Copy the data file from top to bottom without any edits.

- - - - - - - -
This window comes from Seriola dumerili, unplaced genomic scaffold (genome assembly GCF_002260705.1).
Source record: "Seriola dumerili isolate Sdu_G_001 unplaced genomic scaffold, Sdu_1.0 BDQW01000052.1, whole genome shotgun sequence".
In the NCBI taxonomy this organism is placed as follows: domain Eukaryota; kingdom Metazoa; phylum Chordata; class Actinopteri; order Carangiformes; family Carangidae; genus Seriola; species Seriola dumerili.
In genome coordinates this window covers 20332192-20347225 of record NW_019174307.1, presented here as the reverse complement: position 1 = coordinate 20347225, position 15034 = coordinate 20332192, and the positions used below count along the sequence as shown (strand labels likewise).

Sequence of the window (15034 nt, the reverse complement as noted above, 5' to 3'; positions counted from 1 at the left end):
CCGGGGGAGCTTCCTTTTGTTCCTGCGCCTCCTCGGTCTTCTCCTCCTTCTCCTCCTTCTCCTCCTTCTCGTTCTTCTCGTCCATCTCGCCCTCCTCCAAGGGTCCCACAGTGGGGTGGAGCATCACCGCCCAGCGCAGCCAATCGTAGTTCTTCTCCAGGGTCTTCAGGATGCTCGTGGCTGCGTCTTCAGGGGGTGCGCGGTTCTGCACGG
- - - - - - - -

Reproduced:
This window comes from Seriola dumerili, unplaced genomic scaffold (genome assembly GCF_002260705.1).
Source record: "Seriola dumerili isolate Sdu_G_001 unplaced genomic scaffold, Sdu_1.0 BDQW01000052.1, whole genome shotgun sequence".
In the NCBI taxonomy this organism is placed as follows: domain Eukaryota; kingdom Metazoa; phylum Chordata; class Actinopteri; order Carangiformes; family Carangidae; genus Seriola; species Seriola dumerili.
In genome coordinates this window covers 20332192-20347225 of record NW_019174307.1, presented here as the reverse complement: position 1 = coordinate 20347225, position 15034 = coordinate 20332192, and the positions used below count along the sequence as shown (strand labels likewise).

Sequence of the window (15034 nt, the reverse complement as noted above, 5' to 3'; positions counted from 1 at the left end):
CCGGGGGAGCTTCCTTTTGTTCCTGCGCCTCCTCGGTCTTCTCCTCCTTCTCCTCCTTCTCCTCCTTCTCGTTCTTCTCGTCCATCTCGCCCTCCTCCAAGGGTCCCACAGTGGGGTGGAGCATCACCGCCCAGCGCAGCCAATCGTAGTTCTTCTCCAGGGTCTTCAGGATGCTCGTGGCTGCGTCTTCAGGGGGTGCGCGGTTCTGCACGG